Advent Mission

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Click here to listen to this 21-minutes message.

‘Advent’ means ‘coming’ and is the time we remember God’s first coming into the world in the incarnation of Jesus Christ, as well as look forward to God’s second coming into the world when Christ returns to bring cosmic history to fulfillment (the second coming). Often, we think of Advent as a season in the Christian calendar – the four Sundays before Christmas. But let us rather think of it as a type of ministry or mission, which we see most fully expressed in the work of John the Baptist (Matthew 11:2-11).

This Advent Mission is particularly important in a world that seems to have gone made this year: in South Africa we experience profound loss of confidence in the integrity and ethics of our presidency; Trump was elected President of the USA, giving platform for racism, Islamophobia, homophobia and the exploitation of women; the Middle East continues to explode, with profound devastation in Aleppo, Syria; the president of the Philippines is promoting the unregulated execution of anyone involved in drugs; the president of South Korea has been impeached; the UK exited the EU; Europe is seeing a dramatic rise in right wing politics; HIV continues to threaten human development; and women continue to experience profound violence and degradation at the hands of patriarchal men. We live in an increasingly hate-filled world. More than ever, we are in need of Advent.

An Advent Mission means two main things:

  • First, we cultivate a vision for the cosmos that God envisaged at the time of creation and still envisages for one day in the future. This vision is expressed in wonderful poetry in Isaiah 35 and Psalm 146, and is shown in the life and ministry of Jesus in the Gospels. The Isaiah passage in particular contrasts the ecology of Israel (similar to the Karroo – beautiful but rather desolate) with that of Lebanon (similar to the Eastern Cape and KwaZulu-Natal coastlines – lush and verdant).
  • Second, we root ourselves in the present world, living out our faith in ways that contribute to the building of the Kingdom of God, while we wait for God’s return. James 5 points to three key things we should do while wait:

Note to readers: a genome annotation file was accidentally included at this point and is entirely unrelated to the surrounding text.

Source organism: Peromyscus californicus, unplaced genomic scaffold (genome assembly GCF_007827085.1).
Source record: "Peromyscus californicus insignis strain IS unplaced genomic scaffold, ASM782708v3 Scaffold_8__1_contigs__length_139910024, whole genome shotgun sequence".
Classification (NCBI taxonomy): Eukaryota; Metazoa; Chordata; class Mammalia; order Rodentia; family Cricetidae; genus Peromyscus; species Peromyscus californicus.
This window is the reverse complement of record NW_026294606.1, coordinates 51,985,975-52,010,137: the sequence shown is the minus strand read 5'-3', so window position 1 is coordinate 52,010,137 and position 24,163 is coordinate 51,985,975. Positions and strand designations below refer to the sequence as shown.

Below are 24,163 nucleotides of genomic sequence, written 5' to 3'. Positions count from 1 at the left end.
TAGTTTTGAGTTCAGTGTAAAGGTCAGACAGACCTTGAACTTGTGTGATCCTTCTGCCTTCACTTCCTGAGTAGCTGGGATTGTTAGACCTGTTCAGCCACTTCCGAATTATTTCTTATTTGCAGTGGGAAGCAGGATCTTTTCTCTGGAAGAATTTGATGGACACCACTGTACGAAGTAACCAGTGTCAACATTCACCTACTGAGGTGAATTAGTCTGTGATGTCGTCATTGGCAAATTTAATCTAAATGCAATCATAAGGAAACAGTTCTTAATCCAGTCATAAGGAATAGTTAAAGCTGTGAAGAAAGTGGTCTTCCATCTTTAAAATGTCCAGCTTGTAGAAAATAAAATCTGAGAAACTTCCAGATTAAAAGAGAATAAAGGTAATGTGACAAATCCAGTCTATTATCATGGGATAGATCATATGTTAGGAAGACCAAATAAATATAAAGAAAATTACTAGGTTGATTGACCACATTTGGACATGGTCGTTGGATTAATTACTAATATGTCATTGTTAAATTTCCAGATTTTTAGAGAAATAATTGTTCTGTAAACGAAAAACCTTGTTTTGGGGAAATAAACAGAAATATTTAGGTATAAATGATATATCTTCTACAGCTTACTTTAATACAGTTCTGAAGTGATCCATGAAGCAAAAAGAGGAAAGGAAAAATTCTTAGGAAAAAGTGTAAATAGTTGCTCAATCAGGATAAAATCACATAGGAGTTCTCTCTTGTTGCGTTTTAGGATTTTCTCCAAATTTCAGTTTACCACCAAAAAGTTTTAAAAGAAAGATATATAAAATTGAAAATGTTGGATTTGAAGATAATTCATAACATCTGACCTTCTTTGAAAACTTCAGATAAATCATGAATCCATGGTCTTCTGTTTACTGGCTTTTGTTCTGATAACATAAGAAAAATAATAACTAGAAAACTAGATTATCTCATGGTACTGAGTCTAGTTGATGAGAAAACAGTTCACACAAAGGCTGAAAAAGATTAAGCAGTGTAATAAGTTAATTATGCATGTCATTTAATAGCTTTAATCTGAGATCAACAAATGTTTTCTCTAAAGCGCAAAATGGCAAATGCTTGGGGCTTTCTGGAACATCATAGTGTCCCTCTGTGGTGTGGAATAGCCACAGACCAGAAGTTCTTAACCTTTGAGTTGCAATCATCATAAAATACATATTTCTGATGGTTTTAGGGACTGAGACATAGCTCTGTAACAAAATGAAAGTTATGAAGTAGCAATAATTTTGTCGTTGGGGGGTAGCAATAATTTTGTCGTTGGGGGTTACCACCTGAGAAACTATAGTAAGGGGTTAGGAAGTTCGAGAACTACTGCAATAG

• We should be patient and persevere, continuing to journey forward, living out our faith, being faithful, and putting one foot in front of the other as we journey through life with God.
    • We should not grumble against others. That is, we should be kind, considerate and caring, particularly towards those who are different from us, especially in a world characterised increasingly by hatred and intolerance for those who are ‘other’.
    • We should be hopeful, that God will do what God has said, that he will return, that he will restore, that he will reconcile the whole cosmos together in union under the headship of Christ.

Cover image from: http://www.ccukailua.org/wp-content/uploads/2015/11/advent.jpg

Reflecting on the Incarnation

Click here to listen to a podcast of this 23 minute sermon.

Today is the start of Advent, that season in which we reflect back on Christ’s entry into the world some two thousand years ago and anticipate his coming again, one day, in glory. Western Christians (in contrast to Eastern Orthodox Christians) have tended to reduce Advent to a celebration of Christmas – the birth of Jesus. But the incarnation properly starts at conception. Somehow – who knows how! – God spliced himself into Mary’s egg. The incarnation is a full blending of human and divine in the individual called Jesus. It is a profound mystery that I really cannot explain. But we assert that Jesus is both fully God and fully human. What we learn from the Orthodox tradition is that this is the central event in Christian history – that in the incarnation God changed the course of history forever – changing the genetic makeup of humanity and opening up a spiritual path that had til then been closed.

In this sermon I try to unpack this in terms of two central theologies:

  • The notion of kenosis, that God emptied himself in order to merge with Mary’s egg – emptied of omnipotence, omniscience, omnipresence – to be teeny tiny small; left the eternal and perfect union between Father, Son and Spirit in order to join with humanity; immersed himself into human experience with all its sorrows and joys. Kenosis is a profound and radical expression of God’s love for humanity. What else could prompt such an extravagant and risky venture?
  • The notion of theosis, that the chasm between God the uncreated and humans the created creatures was closed when God became human, thereby opening a path for humans to participate in the divine. That God would have incarnated even if humanity had not fallen. That the purpose for Jesus coming into the world was not merely to die on the cross, but to pioneer a path for humanity to reconcile with God. Theosis points us towards hope – hope for the future, hope for what God is able to achieve in us, hope for the coming transformation and restoration.

This is a rather cerebral sermon – be warned! It invites us to engage with ways of thinking about the incarnation that may be unfamiliar to us. Don’t feel obliged to agree with what I say – I myself am not sure about all of it! But engaging with different Christian perspectives can be deeply enriching. I do, however, assert that Love and Hope are key Advent themes, and hope that these reflections on kenosis and theosis may provide some food for thought to underpin these themes.

Oh, and it is World Aids Day today, so I attempt to make some links from all of this to the ongoing fight against HIV and Aids.

Blessings and joy during this season!